Published on People Move

As the economic crisis deepens, migration and remittances has become even more important for development

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Today is International Migrants Day. Standing in the middle of a global crisis, worried that many countries facing harsh economic realities might make matters harsher for migrants, let me reiterate a few points that I have made before:

1. By and large, people don’t like moving, so let’s not worry that they will flood our gates.
2. Migration benefits all parties. So, if people do come through our gates, we will benefit as a result. 
3. We can do a few things to increase the benefits and reduce the costs associated with migration.

First, by and large, people don't like moving. Most people prefer to live and die where they are born. Worldwide, international migrants number about 200 million. That is only about 3% of the world's population. Migration is rather painful for the migrants and their families. Therefore, migration is more an exception than a rule.

Contrary to popular perception, most of these migrants are not living in the rich countries of the so-called “North”. Indeed nearly half of the migrants from the developing countries live in other developing countries. Such “South-South” migration is actually larger than the size of migration from developing countries to the high-income OECD countries.

Also, contrary to the perception that migrants are mostly asylum seekers or refugees, over 90% of the migrants are economic migrants. People don’t like to move; but when faced with severe poverty and unemployment, a minority of them might move to find employment in foreign countries. By moving, the migrants not only help themselves and their families back home, but also they help their employers in the country of destination.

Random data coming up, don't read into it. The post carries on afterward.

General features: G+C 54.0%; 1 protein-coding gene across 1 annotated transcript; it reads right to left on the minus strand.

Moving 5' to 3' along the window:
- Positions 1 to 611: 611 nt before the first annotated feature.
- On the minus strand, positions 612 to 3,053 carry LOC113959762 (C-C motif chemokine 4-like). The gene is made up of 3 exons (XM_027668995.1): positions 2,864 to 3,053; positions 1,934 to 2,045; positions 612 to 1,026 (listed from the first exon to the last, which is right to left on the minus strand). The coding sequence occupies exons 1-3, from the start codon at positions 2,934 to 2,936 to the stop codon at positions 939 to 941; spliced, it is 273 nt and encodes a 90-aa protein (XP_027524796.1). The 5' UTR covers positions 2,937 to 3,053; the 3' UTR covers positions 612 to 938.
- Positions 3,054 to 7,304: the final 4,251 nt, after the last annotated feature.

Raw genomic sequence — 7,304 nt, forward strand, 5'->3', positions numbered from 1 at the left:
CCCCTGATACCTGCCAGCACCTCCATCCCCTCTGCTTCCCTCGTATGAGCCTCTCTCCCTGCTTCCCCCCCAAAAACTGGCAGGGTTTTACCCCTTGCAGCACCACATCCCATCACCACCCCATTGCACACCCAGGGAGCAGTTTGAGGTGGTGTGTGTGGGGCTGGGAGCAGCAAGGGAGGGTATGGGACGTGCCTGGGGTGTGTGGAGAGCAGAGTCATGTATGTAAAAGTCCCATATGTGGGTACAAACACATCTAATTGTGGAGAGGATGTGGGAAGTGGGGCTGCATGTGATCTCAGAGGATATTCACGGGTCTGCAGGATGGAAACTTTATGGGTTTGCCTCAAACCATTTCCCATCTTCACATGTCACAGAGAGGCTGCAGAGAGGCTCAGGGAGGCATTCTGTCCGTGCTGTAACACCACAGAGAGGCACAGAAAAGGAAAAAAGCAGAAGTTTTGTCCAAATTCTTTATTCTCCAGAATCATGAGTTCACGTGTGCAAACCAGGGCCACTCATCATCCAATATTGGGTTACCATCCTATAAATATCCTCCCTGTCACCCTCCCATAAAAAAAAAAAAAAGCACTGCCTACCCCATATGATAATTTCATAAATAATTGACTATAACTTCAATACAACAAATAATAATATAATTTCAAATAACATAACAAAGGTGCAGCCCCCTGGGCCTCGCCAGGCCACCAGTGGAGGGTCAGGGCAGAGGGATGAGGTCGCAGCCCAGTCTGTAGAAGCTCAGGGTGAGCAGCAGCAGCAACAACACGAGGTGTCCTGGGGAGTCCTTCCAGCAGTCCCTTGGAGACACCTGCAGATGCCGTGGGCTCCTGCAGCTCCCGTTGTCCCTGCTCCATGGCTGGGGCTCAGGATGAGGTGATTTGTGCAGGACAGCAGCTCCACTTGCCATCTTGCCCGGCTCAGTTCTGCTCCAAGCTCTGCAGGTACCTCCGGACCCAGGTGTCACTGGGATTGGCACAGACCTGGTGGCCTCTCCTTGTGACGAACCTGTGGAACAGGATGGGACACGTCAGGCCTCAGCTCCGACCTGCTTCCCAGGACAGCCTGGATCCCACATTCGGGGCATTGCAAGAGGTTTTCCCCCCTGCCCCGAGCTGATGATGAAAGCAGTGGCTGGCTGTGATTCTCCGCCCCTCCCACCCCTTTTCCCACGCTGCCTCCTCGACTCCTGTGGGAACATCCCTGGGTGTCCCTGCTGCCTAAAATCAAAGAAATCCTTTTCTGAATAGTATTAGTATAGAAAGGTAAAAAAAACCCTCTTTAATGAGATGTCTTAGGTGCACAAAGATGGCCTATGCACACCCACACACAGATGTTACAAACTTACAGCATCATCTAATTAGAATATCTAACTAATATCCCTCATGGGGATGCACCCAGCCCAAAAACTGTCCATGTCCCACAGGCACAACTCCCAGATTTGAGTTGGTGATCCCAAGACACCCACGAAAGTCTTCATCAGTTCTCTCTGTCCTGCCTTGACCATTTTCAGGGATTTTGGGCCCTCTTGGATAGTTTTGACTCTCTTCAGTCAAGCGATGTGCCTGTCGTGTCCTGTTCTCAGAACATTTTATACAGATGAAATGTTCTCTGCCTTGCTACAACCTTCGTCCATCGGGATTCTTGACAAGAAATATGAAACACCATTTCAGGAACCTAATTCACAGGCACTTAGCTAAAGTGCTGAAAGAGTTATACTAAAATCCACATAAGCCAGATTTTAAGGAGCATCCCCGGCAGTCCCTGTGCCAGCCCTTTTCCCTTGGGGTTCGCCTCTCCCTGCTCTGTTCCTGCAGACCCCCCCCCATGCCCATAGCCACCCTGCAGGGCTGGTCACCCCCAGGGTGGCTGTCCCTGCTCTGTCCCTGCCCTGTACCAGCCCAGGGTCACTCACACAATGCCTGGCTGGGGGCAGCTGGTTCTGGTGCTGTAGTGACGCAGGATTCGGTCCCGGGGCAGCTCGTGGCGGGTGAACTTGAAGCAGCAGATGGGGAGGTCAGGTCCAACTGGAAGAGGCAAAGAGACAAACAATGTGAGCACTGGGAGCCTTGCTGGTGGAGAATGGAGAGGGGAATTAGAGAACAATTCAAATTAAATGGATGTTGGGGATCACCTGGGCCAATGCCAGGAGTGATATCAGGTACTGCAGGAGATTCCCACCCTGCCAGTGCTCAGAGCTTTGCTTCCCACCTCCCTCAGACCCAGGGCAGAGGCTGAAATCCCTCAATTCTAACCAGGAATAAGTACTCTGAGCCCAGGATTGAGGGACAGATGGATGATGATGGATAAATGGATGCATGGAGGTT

That is my second point, that migration generates significant benefits to all concerned parties, the migrant, the origin country, and the destination country. Even small increases in international migration can generate large welfare gains for the world. Simulation exercises show that such gains are likely to be larger than the gains from full-scale trade liberalization. Migrants do not only compete with the natives for a share of the pie. On the contrary, they contribute to the efforts to increase of the size of the pie so that all parties can get a larger piece.

The benefits to the origin countries are realized mostly in the form of remittances. But migrants also provide trade networks, investments, and enable exchange of skill and transfer of technology.

Officially recorded remittances in 2008 are estimated to be $283 billion, compared to Official Development Assitance (ODA) of about $100 billion. The true size of remittances is even larger. Remittances are the largest – and the least volatile – source of foreign exchange earnings in many developing countries.  Remittances are better targeted to the needs of the recipients. They are monitored better. They come with the good will and knowledge of the migrant – they are "value-added" money. As capital flows become scarcer next year, remittances will become more important than before as a source of external financing in many developing countries.

Remittances reduce poverty. They finance education and health expenses and provide capital for small entrepreneurs. In Sri Lanka, the birth weight of children in remittance recipient households is higher than that of the children of other households. In countries such as Tajikistan, Tonga, Nepal, Honduras, and Moldova, they can be 40% of GDP or even higher. In countries affected by crisis or natural disasters, say in Somalia or Haiti, remittances provide a lifeline to the poor.